That Madam Garland caters to the upper crust of society is immediately evident upon entering her shop. Silks and wools of the highest quality dominate her shelves, in an assortment of colours to please all but the foolishly particular. Madam Garland herself only appears for special customers, but an assistant is always on hand to answer questions... And assure dirty paws don't mar expensive fabrics.

Gown repairs and alterations can also be performed by the Madam and her excellent staff.



The front of Master Tailor Gershwin's establishment is not terribly inviting, the interior austere in the extreme to eyes grown accustomed to the extravagances of court. His reputation precedes him, however, and this knowledge keeps the man at his work, rather than at the more business-like endeavour of beautifying his shopfront. A tinkle of the doorbell announces every entry, and will bring assistance to the gentleman seeking repairs, alterations, or an entirely new garment.



Catering to those with a taste for the continental, Celestial Patisserie is noticeable first by the rich odour of sweet breads that permeates the street before it. The interior is invitingly warm, the air enriched by the aromatic heat from the kitchen ovens. A delectable array of baked sweets catches the eye and tempts the mouth to watering.



A small shop, rather dark, but for those enamoured of the printed word a treasure cave.

A cheery fire crackled on the compact hearth, warming the space and liberating the fragrance of fine paper and calfskin. All the modern English authors are in the collection and topics available range from embroidery to exploration, cookery to cuckoldry. The editions are of the finest quality - no cheapjack woodblocks here.

At least one of the partners are always in attendance, Mr Angus being a stout Scot of about 45 and Mr Robertson an Oxford graduate of about 30.



The Mare's Nest is full of possibilities. Dimly lit, crowded - is that half-seen item an antique valuable beyond measure or what is politely termed 'a collectable'?

Shelves and tables overflow with items - fine furniture stands cheek by jowl with dubious marriages of timber oddments which nevertheless may really be the clothes press of Old King Ned - King Hal's grandsire that was.

Mr Otway, the gentle greybeard proprietor, filled his speech with 'in the style of', 'reputed to be' and, daringly, ‘from the school of'. Buy it because you enjoy it, not for it's value, would be his advice - were he asked for it.


 Gems among the current stock include:

A mirror, small and exquisite, the soft old glass reflecting with a gentle lustre. Set in a frame of Persian make, red lacquer and tiny pieces of mirror-glass scattered across it like shining foam on a blood-red sea.

A small portrait, Holbein-style, of a young blonde girl, 17, perhaps, her blue eyes wistful as she holds a white rose in one hand and, unusually for the time, holds a ribbon tied around the neck of a lamb in the other. Her gown is a rich blue brocade, so life-like you can hear it rustle. Sadly, the lady's name is lost to us.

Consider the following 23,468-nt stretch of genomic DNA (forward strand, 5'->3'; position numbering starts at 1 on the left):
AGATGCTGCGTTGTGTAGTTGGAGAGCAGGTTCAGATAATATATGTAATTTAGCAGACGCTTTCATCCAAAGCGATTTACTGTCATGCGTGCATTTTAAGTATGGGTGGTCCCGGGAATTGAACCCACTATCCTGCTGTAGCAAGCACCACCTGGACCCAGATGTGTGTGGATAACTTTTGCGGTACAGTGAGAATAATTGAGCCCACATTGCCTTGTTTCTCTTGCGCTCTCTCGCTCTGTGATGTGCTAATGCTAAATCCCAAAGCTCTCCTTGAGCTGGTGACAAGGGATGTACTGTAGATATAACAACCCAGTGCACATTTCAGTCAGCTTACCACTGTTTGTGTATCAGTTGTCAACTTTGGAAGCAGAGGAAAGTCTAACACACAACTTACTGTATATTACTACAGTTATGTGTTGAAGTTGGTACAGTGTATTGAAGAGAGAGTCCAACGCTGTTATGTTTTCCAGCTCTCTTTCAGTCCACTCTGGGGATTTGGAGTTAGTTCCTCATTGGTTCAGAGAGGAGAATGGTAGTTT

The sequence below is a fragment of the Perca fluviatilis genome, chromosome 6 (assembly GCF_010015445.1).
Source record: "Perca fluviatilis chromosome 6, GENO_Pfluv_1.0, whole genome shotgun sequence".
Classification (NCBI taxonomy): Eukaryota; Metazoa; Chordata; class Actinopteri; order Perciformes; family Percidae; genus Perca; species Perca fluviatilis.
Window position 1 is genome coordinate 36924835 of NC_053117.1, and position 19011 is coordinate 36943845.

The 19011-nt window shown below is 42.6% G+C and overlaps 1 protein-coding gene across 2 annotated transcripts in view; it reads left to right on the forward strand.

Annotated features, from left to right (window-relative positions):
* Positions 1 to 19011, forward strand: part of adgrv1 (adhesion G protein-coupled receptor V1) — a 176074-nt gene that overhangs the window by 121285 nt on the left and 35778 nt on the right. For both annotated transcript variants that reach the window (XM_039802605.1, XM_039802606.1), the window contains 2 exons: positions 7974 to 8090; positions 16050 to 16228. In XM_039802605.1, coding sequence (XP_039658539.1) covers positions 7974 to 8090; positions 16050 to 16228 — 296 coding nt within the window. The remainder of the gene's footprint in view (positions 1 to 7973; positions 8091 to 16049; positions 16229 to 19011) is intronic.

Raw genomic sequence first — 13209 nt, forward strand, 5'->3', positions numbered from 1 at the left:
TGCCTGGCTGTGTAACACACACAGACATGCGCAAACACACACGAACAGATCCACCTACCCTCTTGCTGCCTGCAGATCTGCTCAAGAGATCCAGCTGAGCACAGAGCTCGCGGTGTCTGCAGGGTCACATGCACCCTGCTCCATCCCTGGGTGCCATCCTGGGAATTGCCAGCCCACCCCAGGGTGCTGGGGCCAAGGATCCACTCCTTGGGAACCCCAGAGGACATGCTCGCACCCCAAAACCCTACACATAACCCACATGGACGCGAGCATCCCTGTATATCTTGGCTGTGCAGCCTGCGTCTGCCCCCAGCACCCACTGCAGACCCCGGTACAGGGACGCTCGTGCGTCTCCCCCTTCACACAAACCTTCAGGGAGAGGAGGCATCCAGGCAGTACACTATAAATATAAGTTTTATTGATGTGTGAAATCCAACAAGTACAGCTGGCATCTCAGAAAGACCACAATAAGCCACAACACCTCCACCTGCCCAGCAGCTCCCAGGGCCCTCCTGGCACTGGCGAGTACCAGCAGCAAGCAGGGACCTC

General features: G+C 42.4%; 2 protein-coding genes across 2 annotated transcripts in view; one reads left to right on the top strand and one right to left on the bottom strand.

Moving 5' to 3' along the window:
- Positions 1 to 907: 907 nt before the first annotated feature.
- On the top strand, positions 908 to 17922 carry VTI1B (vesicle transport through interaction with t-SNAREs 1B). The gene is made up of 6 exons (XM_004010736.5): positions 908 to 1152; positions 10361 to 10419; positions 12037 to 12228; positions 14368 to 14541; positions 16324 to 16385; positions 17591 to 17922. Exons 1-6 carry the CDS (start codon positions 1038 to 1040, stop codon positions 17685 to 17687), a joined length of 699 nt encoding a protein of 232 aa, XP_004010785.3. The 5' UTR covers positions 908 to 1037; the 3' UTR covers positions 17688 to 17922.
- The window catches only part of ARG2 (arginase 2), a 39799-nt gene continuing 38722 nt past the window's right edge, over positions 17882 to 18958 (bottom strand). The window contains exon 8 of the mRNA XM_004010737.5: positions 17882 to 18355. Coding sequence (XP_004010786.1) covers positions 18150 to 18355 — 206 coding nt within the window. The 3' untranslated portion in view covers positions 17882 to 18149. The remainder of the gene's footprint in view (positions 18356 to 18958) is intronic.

An exquisite little table - it's modern, make not mistake - but truly a thing of beauty. Boulle inlay on rosewood.

Small enamelled brooch - King Richard's cap badge, lost and found in Bosworth field. Or so it is said.

An emerald and gold cross allegedly found after the wreck of a Spanish ship in the New World some 70 years ago. It's provenance may be dodgy but it's value is clear. 9 Fine large emeralds set in high grade gold, with a golden chain. A Papist ornament? Perhaps - but it can always be refashioned.

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'Bathhouse' was, in truth, too austere a word to describe the cornucopia of decadent entertainment to be found at the Windsor Baths. While they certainly served their hygienic purpose well, no elite leisure is ever simple, and such held as true with a bath house as it did with a palace salon. The exterior showed no particular promise, being an older complex reminiscent of the years before the extravagance of the Baroque style fully developed, but a step within proved the Baths were well up to modern fashions. The baths were a place not only for washing, but for primping, preening, and socialisation. The less formal attire required for bathing made for an easier atmosphere to that of the palace, one in which the impropriety Charles' court was famed for could truly run rampant.

Comfort and luxury were the order of the day as far as the baths were concerned, and no expense had been spared. A lavishly decorated foyer allowed access to two separate areas - to the left, a heavy blue velvet curtain allowed entrance to the men's baths, to the right a red for the ladies. A servant always stood watch to ensure proper segregation, but it was not unheard of for sufficient distraction to shake her concentration upon the task at hand.

The hefty sum of a pound was charged for entry.


Wearing underwear sufficient to only cover the most sensitive areas of a gentleman's anatomy, a gentleman entering the baths would find himself first in a room dominated by an enormous, sweet-scented bath. Steam rose constantly from the surface, the heat inside the bath house a comfortable contrast to the bitter cold outside. To one side of the bath, a wall was dominated by a Romanesque fountain, sirens and mermaids lounging amidst cascading water that ensured the room was never silent. Sitting by the fountain, one might almost be assured of private conversation. From one mermaid's hands a fountain of warm water spouted high, then down directly into the baths.

For those seeking to perform their ablutions with an even greater semblance of privacy, curtained archways gave way to several rooms hosting smaller pools that might fit up to 5 gentlemen.